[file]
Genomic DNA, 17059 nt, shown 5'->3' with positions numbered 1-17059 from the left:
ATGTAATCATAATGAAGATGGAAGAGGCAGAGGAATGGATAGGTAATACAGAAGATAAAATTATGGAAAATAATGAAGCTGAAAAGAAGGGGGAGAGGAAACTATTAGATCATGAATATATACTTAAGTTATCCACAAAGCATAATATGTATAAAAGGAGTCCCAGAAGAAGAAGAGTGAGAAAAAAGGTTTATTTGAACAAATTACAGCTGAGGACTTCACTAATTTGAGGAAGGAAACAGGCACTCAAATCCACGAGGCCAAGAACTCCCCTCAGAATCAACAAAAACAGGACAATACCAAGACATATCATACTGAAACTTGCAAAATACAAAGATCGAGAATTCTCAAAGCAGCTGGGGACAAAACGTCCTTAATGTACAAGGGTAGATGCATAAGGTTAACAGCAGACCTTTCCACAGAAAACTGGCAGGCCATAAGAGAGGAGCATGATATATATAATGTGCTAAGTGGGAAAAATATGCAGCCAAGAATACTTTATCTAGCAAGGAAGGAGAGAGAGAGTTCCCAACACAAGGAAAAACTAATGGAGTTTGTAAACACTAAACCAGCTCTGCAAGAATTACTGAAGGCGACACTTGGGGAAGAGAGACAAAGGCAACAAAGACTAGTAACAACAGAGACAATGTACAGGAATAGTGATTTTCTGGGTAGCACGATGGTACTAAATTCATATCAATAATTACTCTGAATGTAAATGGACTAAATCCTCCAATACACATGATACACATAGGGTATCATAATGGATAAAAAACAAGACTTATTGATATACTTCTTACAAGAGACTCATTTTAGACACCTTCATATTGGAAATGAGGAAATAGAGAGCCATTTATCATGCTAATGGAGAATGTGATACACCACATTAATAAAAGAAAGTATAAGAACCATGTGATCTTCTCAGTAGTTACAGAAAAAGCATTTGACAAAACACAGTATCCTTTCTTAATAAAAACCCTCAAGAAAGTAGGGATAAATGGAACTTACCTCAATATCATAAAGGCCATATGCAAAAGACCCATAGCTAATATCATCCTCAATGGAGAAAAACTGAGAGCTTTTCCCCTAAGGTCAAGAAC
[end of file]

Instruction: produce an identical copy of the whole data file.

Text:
Genomic DNA, 17059 nt, shown 5'->3' with positions numbered 1-17059 from the left:
ATGTAATCATAATGAAGATGGAAGAGGCAGAGGAATGGATAGGTAATACAGAAGATAAAATTATGGAAAATAATGAAGCTGAAAAGAAGGGGGAGAGGAAACTATTAGATCATGAATATATACTTAAGTTATCCACAAAGCATAATATGTATAAAAGGAGTCCCAGAAGAAGAAGAGTGAGAAAAAAGGTTTATTTGAACAAATTACAGCTGAGGACTTCACTAATTTGAGGAAGGAAACAGGCACTCAAATCCACGAGGCCAAGAACTCCCCTCAGAATCAACAAAAACAGGACAATACCAAGACATATCATACTGAAACTTGCAAAATACAAAGATCGAGAATTCTCAAAGCAGCTGGGGACAAAACGTCCTTAATGTACAAGGGTAGATGCATAAGGTTAACAGCAGACCTTTCCACAGAAAACTGGCAGGCCATAAGAGAGGAGCATGATATATATAATGTGCTAAGTGGGAAAAATATGCAGCCAAGAATACTTTATCTAGCAAGGAAGGAGAGAGAGAGTTCCCAACACAAGGAAAAACTAATGGAGTTTGTAAACACTAAACCAGCTCTGCAAGAATTACTGAAGGCGACACTTGGGGAAGAGAGACAAAGGCAACAAAGACTAGTAACAACAGAGACAATGTACAGGAATAGTGATTTTCTGGGTAGCACGATGGTACTAAATTCATATCAATAATTACTCTGAATGTAAATGGACTAAATCCTCCAATACACATGATACACATAGGGTATCATAATGGATAAAAAACAAGACTTATTGATATACTTCTTACAAGAGACTCATTTTAGACACCTTCATATTGGAAATGAGGAAATAGAGAGCCATTTATCATGCTAATGGAGAATGTGATACACCACATTAATAAAAGAAAGTATAAGAACCATGTGATCTTCTCAGTAGTTACAGAAAAAGCATTTGACAAAACACAGTATCCTTTCTTAATAAAAACCCTCAAGAAAGTAGGGATAAATGGAACTTACCTCAATATCATAAAGGCCATATGCAAAAGACCCATAGCTAATATCATCCTCAATGGAGAAAAACTGAGAGCTTTTCCCCTAAGGTCAAGAAC